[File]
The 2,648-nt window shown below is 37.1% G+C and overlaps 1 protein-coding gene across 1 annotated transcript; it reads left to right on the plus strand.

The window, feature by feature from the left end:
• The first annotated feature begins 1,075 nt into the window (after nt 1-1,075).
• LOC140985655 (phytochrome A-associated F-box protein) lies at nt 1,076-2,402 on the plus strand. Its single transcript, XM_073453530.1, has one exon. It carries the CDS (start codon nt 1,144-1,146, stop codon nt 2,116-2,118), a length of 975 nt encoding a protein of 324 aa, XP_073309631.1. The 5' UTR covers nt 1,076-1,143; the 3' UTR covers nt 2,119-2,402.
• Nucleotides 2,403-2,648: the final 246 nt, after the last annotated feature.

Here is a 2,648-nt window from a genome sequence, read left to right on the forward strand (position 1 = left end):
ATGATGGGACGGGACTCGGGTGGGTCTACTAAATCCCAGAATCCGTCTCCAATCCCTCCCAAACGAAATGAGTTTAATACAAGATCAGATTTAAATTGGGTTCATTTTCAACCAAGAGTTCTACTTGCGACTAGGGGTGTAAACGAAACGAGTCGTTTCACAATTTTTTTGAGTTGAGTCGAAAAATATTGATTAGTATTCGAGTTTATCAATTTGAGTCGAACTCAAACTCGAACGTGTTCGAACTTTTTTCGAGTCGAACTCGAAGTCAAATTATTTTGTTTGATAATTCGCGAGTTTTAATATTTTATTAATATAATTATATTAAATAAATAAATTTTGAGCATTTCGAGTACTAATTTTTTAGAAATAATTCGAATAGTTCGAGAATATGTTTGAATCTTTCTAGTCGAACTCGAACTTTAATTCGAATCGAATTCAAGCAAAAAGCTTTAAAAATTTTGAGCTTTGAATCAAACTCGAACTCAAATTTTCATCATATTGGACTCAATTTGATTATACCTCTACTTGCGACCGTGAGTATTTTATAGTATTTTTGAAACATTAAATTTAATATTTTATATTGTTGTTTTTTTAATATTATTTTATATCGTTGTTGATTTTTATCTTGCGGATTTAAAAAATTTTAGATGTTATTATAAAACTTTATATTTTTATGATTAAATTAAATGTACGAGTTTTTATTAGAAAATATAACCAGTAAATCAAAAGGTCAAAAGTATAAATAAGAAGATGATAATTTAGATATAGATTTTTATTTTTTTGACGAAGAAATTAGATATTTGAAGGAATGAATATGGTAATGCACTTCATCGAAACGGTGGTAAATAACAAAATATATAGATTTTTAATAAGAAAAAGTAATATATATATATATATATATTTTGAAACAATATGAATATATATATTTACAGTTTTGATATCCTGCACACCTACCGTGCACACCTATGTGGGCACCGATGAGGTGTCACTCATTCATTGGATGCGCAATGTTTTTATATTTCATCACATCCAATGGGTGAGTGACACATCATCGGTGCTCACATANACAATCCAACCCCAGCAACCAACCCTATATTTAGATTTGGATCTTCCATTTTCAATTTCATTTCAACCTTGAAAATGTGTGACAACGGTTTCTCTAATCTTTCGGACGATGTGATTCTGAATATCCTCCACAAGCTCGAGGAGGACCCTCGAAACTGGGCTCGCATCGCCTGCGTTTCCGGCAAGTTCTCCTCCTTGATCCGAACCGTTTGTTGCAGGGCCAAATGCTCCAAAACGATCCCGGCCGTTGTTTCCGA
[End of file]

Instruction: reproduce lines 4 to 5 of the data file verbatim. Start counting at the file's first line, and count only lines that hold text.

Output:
• LOC140985655 (phytochrome A-associated F-box protein) lies at nt 1,076-2,402 on the plus strand. Its single transcript, XM_073453530.1, has one exon. It carries the CDS (start codon nt 1,144-1,146, stop codon nt 2,116-2,118), a length of 975 nt encoding a protein of 324 aa, XP_073309631.1. The 5' UTR covers nt 1,076-1,143; the 3' UTR covers nt 2,119-2,402.
• Nucleotides 2,403-2,648: the final 246 nt, after the last annotated feature.